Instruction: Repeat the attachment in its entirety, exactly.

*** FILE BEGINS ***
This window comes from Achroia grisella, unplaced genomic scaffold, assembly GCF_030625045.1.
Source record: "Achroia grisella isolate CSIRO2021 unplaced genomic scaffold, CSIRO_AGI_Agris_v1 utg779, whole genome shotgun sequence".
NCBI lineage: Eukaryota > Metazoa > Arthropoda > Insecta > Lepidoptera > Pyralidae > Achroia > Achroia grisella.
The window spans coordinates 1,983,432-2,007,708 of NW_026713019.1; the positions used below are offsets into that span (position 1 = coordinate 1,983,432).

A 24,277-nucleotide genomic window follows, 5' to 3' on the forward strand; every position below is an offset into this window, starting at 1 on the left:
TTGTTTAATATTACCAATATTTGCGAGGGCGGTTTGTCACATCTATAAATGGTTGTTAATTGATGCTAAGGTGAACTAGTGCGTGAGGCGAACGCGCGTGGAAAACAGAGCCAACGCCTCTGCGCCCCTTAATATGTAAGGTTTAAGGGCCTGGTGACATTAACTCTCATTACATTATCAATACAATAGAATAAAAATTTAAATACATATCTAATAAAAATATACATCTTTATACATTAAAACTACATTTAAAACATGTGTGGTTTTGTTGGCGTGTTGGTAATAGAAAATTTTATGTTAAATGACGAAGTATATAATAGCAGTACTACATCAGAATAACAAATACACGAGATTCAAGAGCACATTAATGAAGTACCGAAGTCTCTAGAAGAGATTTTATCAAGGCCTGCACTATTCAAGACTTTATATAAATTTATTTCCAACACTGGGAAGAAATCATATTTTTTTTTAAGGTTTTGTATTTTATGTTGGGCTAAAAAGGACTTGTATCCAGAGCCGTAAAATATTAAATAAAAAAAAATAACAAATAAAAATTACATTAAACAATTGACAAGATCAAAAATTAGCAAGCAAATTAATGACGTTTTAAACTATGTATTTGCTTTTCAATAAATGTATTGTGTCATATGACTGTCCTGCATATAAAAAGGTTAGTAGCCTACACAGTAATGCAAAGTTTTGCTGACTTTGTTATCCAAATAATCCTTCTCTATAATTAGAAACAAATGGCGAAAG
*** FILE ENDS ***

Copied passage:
This window comes from Achroia grisella, unplaced genomic scaffold, assembly GCF_030625045.1.
Source record: "Achroia grisella isolate CSIRO2021 unplaced genomic scaffold, CSIRO_AGI_Agris_v1 utg779, whole genome shotgun sequence".
NCBI lineage: Eukaryota > Metazoa > Arthropoda > Insecta > Lepidoptera > Pyralidae > Achroia > Achroia grisella.
The window spans coordinates 1,983,432-2,007,708 of NW_026713019.1; the positions used below are offsets into that span (position 1 = coordinate 1,983,432).

A 24,277-nucleotide genomic window follows, 5' to 3' on the forward strand; every position below is an offset into this window, starting at 1 on the left:
TTGTTTAATATTACCAATATTTGCGAGGGCGGTTTGTCACATCTATAAATGGTTGTTAATTGATGCTAAGGTGAACTAGTGCGTGAGGCGAACGCGCGTGGAAAACAGAGCCAACGCCTCTGCGCCCCTTAATATGTAAGGTTTAAGGGCCTGGTGACATTAACTCTCATTACATTATCAATACAATAGAATAAAAATTTAAATACATATCTAATAAAAATATACATCTTTATACATTAAAACTACATTTAAAACATGTGTGGTTTTGTTGGCGTGTTGGTAATAGAAAATTTTATGTTAAATGACGAAGTATATAATAGCAGTACTACATCAGAATAACAAATACACGAGATTCAAGAGCACATTAATGAAGTACCGAAGTCTCTAGAAGAGATTTTATCAAGGCCTGCACTATTCAAGACTTTATATAAATTTATTTCCAACACTGGGAAGAAATCATATTTTTTTTTAAGGTTTTGTATTTTATGTTGGGCTAAAAAGGACTTGTATCCAGAGCCGTAAAATATTAAATAAAAAAAAATAACAAATAAAAATTACATTAAACAATTGACAAGATCAAAAATTAGCAAGCAAATTAATGACGTTTTAAACTATGTATTTGCTTTTCAATAAATGTATTGTGTCATATGACTGTCCTGCATATAAAAAGGTTAGTAGCCTACACAGTAATGCAAAGTTTTGCTGACTTTGTTATCCAAATAATCCTTCTCTATAATTAGAAACAAATGGCGAAAG